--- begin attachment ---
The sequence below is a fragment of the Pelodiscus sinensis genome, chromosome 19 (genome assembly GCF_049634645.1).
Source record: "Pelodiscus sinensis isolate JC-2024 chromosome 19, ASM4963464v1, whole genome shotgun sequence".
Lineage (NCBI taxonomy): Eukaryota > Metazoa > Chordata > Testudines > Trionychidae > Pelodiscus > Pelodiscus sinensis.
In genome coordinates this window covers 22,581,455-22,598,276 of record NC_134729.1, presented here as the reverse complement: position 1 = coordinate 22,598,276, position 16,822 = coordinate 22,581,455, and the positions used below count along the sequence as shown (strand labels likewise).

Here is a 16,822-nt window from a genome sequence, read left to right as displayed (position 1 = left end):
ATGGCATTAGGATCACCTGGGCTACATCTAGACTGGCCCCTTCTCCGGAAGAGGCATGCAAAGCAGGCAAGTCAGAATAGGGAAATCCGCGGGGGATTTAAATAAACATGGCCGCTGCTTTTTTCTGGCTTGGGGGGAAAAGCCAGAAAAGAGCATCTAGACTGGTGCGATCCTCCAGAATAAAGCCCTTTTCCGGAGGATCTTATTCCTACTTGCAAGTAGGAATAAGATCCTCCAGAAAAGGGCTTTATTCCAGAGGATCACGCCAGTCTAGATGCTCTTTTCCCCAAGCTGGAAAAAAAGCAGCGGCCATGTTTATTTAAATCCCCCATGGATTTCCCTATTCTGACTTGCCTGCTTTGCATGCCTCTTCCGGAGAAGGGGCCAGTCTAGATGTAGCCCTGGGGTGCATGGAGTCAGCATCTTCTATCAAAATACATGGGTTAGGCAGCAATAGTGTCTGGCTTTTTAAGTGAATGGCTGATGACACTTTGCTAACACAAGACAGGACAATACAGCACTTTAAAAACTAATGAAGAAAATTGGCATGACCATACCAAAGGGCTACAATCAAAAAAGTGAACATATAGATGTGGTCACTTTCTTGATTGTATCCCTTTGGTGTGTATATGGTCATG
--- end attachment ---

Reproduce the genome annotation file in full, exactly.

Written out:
The sequence below is a fragment of the Pelodiscus sinensis genome, chromosome 19 (genome assembly GCF_049634645.1).
Source record: "Pelodiscus sinensis isolate JC-2024 chromosome 19, ASM4963464v1, whole genome shotgun sequence".
Lineage (NCBI taxonomy): Eukaryota > Metazoa > Chordata > Testudines > Trionychidae > Pelodiscus > Pelodiscus sinensis.
In genome coordinates this window covers 22,581,455-22,598,276 of record NC_134729.1, presented here as the reverse complement: position 1 = coordinate 22,598,276, position 16,822 = coordinate 22,581,455, and the positions used below count along the sequence as shown (strand labels likewise).

Here is a 16,822-nt window from a genome sequence, read left to right as displayed (position 1 = left end):
ATGGCATTAGGATCACCTGGGCTACATCTAGACTGGCCCCTTCTCCGGAAGAGGCATGCAAAGCAGGCAAGTCAGAATAGGGAAATCCGCGGGGGATTTAAATAAACATGGCCGCTGCTTTTTTCTGGCTTGGGGGGAAAAGCCAGAAAAGAGCATCTAGACTGGTGCGATCCTCCAGAATAAAGCCCTTTTCCGGAGGATCTTATTCCTACTTGCAAGTAGGAATAAGATCCTCCAGAAAAGGGCTTTATTCCAGAGGATCACGCCAGTCTAGATGCTCTTTTCCCCAAGCTGGAAAAAAAGCAGCGGCCATGTTTATTTAAATCCCCCATGGATTTCCCTATTCTGACTTGCCTGCTTTGCATGCCTCTTCCGGAGAAGGGGCCAGTCTAGATGTAGCCCTGGGGTGCATGGAGTCAGCATCTTCTATCAAAATACATGGGTTAGGCAGCAATAGTGTCTGGCTTTTTAAGTGAATGGCTGATGACACTTTGCTAACACAAGACAGGACAATACAGCACTTTAAAAACTAATGAAGAAAATTGGCATGACCATACCAAAGGGCTACAATCAAAAAAGTGAACATATAGATGTGGTCACTTTCTTGATTGTATCCCTTTGGTGTGTATATGGTCATG